Remember Your History. Know Your Status.

ACT UP protests in the 1980s.

In the early 1980’s, cases of a mysterious and deadly new disease began popping up all over the country.

Though at first it seemed to only target gay men, it quickly spread to others through sexual contact, drug users sharing infected needles, and blood transfusions.

This disease came to be known as HIV/AIDS, and by the later part of the decade, hundreds of thousands were infected, and tens of thousands were dead or dying.

For years, the Reagan administration sat on its hands, pretending that HIV/AIDS didn’t exist, while people watched their friends, their families, their neighbors and co-workers succumb to the disease.

It wasn’t until the disease affected Reagan personally with the death of family friend and celebrity Rock Hudson, that the government began funding research for treatment and a cure. By that point, America and the world were deep in the throes of a pandemic; a plague.

Activists had to fill the void.

They formed groups like ACT UP, and opened free clinics. They educated themselves and others about safe sex and distributed condoms. They formed support groups for people who were sick, and people who knew someone who was. They took to the streets — they protested, they rioted, they got arrested — because the government was promoting anti-gay hysteria and letting people die needless deaths.

They did all of that so that today, gay men like me could have the chance to engage in safe sex; so that we could have access to regular testing and have peace of mind knowing our status. They did all of that so that LGBTQ people and straight, cisgender people alike could have access to preventive drugs like PrEP (Pre-Exposure Prophylaxis), which negate the chance of transmission. They did all of that, so that we wouldn’t have to watch our loved ones struck down in the prime of their lives like they did, and at the hands of a silent government.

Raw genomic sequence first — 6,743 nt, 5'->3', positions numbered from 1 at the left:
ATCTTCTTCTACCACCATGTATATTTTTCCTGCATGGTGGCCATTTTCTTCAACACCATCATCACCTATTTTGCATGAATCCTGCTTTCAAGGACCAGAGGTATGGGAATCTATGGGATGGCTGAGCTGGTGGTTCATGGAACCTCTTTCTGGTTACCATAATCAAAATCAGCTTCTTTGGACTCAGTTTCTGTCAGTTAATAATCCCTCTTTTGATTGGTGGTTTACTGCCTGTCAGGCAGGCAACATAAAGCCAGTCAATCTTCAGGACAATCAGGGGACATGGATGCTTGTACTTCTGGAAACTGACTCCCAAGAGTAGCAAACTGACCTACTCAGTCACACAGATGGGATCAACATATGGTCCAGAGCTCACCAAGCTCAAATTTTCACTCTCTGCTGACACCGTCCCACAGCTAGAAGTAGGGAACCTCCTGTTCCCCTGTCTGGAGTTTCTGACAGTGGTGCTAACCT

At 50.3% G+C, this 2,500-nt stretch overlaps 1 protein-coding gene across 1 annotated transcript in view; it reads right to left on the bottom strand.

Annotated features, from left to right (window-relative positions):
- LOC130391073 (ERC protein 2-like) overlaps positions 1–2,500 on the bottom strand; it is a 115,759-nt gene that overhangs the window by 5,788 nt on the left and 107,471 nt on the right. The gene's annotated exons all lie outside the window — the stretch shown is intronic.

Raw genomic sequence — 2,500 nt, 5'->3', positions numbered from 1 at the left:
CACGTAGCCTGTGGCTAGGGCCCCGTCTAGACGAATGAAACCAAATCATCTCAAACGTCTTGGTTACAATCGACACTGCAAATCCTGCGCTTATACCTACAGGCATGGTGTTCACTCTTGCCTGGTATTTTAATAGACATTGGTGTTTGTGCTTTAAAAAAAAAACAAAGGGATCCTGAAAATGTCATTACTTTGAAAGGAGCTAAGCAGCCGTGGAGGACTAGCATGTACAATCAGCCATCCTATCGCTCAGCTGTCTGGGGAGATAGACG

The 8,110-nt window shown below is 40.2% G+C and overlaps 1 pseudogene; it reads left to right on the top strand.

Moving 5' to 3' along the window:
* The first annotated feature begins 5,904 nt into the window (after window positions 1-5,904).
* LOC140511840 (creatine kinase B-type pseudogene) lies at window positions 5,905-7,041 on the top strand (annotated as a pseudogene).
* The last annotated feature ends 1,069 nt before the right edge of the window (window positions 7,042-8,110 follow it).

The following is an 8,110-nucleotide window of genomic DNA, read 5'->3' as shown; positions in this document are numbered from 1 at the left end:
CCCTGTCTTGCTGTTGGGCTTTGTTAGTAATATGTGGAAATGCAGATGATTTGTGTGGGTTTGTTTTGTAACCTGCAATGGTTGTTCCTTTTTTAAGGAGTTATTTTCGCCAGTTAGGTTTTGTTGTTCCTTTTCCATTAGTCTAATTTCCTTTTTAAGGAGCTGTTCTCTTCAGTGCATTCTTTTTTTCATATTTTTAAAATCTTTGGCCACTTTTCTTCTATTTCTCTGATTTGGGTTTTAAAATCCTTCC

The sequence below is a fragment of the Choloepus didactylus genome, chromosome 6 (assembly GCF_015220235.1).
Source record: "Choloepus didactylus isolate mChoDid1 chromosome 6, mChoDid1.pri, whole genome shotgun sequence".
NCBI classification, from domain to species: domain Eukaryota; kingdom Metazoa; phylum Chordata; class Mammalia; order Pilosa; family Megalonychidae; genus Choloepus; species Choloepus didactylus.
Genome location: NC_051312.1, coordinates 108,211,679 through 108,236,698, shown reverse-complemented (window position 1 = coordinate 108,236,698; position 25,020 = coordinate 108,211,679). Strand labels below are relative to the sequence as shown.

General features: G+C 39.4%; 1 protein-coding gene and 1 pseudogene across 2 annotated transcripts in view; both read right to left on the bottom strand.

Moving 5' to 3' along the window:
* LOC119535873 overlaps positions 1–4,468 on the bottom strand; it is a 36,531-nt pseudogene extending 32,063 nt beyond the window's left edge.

Today, I was tested, and I’m happy to report that I’m negative. That being said, we must be wary of the politics of our time, for I fear the Reagan era is not as distant as it might seem.

We know that the Trump administration shut down the White House Office on HIV/AIDS policy, and we know they want to significantly scale back American healthcare.

Before the Affordable Care Act, HIV/AIDS was considered a pre-existing condition. People would literally die because no health insurance company would cover them. The Affordable Care Act also made drugs like PrEP more accessible for many low-income Americans.

If the law is repealed, the reality many Americans will return to is one of uncertainty, poverty, sickness, and death.

So tonight, I’m asking all of you, whether LGBTQ or not:

Remember your history. Ask your partner’s status. Use protection every time. Get tested regularly and know your own status, too. Ask your local healthcare provider about PrEP. Your life, and the lives of others, depend on it.

One clap, two clap, three clap, forty?

By clapping more or less, you can signal to us which stories really stand out.